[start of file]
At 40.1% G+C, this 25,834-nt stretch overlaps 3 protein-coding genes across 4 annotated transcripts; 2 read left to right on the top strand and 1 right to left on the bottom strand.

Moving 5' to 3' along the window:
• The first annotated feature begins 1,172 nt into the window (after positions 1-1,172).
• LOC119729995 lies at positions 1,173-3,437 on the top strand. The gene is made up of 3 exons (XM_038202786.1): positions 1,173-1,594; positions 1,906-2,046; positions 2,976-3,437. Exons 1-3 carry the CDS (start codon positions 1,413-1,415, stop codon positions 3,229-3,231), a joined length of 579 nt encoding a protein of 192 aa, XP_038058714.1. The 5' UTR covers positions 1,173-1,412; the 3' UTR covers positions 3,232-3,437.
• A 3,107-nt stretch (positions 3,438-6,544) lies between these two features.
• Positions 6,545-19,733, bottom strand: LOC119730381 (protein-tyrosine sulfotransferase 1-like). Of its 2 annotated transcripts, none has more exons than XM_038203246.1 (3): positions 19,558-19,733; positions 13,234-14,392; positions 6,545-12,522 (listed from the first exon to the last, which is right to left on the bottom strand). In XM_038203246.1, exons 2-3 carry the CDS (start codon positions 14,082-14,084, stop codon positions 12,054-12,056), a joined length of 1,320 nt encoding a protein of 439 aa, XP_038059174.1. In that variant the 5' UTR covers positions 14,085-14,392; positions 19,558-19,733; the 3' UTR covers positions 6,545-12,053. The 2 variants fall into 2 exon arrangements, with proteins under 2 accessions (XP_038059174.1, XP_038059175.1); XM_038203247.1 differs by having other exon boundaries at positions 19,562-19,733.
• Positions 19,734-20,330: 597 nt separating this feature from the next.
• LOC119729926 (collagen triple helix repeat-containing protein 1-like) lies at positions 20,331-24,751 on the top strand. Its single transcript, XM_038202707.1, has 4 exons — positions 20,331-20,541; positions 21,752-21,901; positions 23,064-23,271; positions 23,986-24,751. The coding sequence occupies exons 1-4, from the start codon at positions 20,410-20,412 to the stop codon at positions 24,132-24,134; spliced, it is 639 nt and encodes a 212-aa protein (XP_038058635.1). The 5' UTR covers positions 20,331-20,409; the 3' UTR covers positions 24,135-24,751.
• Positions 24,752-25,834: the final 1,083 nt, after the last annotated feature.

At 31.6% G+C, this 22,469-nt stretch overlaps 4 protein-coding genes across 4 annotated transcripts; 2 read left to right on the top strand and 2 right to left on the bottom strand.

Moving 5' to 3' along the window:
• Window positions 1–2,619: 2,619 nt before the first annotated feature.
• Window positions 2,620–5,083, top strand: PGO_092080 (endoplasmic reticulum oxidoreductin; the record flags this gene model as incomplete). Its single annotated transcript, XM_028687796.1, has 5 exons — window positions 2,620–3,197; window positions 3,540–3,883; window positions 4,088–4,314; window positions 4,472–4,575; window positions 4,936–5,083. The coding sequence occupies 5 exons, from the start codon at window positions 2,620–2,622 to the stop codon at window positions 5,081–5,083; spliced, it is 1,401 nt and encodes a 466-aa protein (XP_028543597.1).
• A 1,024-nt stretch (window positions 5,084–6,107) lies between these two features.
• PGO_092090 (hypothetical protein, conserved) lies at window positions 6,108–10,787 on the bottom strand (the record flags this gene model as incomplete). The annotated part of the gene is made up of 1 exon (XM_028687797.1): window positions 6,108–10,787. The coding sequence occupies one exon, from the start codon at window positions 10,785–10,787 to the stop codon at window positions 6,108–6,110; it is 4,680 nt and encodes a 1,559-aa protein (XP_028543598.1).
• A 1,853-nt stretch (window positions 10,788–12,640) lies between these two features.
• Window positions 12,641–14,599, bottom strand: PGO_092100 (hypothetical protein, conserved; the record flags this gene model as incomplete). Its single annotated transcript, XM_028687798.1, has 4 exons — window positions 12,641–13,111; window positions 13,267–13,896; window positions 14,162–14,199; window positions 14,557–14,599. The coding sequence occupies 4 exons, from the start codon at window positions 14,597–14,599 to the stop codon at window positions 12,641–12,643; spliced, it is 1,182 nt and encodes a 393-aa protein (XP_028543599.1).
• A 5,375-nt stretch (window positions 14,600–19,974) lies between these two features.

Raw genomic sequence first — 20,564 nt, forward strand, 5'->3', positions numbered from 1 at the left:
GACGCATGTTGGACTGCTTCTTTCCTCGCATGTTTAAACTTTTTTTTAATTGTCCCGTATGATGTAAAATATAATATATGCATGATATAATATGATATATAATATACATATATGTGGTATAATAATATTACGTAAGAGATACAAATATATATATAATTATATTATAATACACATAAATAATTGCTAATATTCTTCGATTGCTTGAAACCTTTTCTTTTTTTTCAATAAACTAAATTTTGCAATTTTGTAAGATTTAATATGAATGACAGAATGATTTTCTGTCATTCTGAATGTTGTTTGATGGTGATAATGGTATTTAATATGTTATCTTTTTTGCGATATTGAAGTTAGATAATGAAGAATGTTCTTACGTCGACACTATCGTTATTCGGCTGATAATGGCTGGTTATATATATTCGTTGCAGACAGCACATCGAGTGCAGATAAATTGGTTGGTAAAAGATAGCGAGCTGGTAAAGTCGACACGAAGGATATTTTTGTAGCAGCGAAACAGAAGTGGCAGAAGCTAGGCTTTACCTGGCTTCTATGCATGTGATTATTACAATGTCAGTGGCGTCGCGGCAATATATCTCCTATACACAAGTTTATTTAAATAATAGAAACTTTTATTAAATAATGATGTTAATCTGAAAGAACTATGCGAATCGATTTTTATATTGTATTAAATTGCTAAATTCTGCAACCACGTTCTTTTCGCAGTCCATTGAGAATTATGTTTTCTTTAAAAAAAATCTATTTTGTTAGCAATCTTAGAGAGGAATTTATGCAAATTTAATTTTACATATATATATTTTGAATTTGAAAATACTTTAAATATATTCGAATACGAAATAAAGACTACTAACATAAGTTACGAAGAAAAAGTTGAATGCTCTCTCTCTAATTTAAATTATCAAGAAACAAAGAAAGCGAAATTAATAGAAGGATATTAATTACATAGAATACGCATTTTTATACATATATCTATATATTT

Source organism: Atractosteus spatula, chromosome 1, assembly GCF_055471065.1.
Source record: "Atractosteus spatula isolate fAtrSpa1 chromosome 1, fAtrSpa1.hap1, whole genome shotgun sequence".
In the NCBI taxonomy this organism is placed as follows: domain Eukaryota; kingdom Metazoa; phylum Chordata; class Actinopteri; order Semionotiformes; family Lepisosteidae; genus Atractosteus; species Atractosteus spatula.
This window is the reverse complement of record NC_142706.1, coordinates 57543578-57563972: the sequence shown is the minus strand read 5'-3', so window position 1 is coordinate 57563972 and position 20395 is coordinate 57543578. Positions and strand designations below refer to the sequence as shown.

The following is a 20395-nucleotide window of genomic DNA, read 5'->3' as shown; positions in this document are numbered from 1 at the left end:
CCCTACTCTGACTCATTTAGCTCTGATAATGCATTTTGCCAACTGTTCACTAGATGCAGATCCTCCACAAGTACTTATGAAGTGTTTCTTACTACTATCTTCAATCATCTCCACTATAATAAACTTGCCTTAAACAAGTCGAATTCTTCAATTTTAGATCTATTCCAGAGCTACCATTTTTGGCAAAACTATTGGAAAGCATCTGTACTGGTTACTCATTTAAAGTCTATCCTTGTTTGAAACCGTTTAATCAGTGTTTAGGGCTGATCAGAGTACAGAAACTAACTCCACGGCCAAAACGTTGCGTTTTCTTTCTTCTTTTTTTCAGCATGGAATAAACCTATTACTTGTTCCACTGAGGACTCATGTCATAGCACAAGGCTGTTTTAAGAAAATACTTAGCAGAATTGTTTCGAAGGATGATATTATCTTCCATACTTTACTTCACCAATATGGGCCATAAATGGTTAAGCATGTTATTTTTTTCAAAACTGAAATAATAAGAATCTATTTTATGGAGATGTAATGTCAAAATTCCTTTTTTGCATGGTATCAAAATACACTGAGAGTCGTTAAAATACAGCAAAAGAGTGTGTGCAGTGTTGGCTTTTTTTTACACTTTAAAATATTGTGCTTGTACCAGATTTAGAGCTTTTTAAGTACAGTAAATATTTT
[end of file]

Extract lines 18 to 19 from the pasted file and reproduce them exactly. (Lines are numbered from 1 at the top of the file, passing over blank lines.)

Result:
• A 5,375-nt stretch (window positions 14,600–19,974) lies between these two features.

Raw genomic sequence first — 20,564 nt, forward strand, 5'->3', positions numbered from 1 at the left: